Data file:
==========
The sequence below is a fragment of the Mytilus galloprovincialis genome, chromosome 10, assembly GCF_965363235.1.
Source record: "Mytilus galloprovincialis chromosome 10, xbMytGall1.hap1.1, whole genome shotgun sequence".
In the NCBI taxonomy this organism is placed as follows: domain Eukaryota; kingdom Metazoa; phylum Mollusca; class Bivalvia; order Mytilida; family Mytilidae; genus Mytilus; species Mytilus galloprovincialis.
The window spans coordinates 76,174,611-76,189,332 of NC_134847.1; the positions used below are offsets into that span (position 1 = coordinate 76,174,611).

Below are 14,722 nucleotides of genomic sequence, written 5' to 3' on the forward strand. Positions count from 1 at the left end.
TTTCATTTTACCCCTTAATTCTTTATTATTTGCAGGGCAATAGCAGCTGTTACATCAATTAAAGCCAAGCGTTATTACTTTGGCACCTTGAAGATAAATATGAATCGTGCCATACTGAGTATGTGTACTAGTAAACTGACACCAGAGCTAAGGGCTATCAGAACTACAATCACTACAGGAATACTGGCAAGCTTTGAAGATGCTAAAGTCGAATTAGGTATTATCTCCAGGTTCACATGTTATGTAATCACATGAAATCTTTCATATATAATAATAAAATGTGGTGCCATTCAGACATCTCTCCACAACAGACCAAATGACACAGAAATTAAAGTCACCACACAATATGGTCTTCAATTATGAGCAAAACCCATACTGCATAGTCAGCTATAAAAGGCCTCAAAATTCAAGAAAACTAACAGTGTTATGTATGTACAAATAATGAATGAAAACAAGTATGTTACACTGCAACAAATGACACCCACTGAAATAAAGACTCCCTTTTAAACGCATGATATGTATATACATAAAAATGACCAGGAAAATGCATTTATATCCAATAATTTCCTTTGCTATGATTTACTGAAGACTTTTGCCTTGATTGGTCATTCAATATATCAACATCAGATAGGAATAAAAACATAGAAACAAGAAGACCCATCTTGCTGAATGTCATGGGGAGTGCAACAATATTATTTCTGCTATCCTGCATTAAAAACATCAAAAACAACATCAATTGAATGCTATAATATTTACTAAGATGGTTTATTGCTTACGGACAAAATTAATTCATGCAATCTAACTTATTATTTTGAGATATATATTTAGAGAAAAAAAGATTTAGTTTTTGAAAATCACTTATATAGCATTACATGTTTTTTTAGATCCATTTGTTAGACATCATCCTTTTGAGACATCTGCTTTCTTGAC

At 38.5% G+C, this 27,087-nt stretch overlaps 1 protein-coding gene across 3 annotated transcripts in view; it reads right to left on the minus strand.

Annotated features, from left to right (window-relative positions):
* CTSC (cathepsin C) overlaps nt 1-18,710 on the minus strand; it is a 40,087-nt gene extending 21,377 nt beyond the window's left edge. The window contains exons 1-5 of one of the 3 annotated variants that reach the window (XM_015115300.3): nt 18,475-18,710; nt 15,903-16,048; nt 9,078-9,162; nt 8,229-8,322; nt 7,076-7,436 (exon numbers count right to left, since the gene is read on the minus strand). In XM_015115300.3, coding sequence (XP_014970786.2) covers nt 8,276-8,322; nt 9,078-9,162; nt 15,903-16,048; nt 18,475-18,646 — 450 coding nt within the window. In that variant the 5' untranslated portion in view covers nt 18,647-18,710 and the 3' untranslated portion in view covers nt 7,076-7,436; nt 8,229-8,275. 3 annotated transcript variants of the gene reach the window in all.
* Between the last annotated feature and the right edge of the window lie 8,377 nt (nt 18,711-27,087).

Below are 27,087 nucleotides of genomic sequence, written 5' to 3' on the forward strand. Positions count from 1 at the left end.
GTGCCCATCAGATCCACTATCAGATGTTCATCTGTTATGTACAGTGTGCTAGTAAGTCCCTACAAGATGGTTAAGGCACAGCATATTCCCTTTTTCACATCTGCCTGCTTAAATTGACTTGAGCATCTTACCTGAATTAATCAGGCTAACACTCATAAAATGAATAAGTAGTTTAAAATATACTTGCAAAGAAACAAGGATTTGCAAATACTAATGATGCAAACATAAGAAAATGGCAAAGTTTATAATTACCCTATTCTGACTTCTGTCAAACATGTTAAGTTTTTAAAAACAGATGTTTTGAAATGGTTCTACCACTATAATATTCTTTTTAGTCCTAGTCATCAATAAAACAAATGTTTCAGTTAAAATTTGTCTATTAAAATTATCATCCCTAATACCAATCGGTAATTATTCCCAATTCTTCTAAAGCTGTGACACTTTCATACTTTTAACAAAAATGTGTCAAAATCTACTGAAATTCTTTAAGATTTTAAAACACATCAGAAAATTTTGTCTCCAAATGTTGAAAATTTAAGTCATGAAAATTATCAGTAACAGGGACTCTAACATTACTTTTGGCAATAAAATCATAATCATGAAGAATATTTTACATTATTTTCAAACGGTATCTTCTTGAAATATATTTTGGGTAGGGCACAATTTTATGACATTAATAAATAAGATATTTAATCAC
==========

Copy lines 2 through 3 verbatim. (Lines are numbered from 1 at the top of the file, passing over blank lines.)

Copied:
Source record: "Mytilus galloprovincialis chromosome 10, xbMytGall1.hap1.1, whole genome shotgun sequence".
In the NCBI taxonomy this organism is placed as follows: domain Eukaryota; kingdom Metazoa; phylum Mollusca; class Bivalvia; order Mytilida; family Mytilidae; genus Mytilus; species Mytilus galloprovincialis.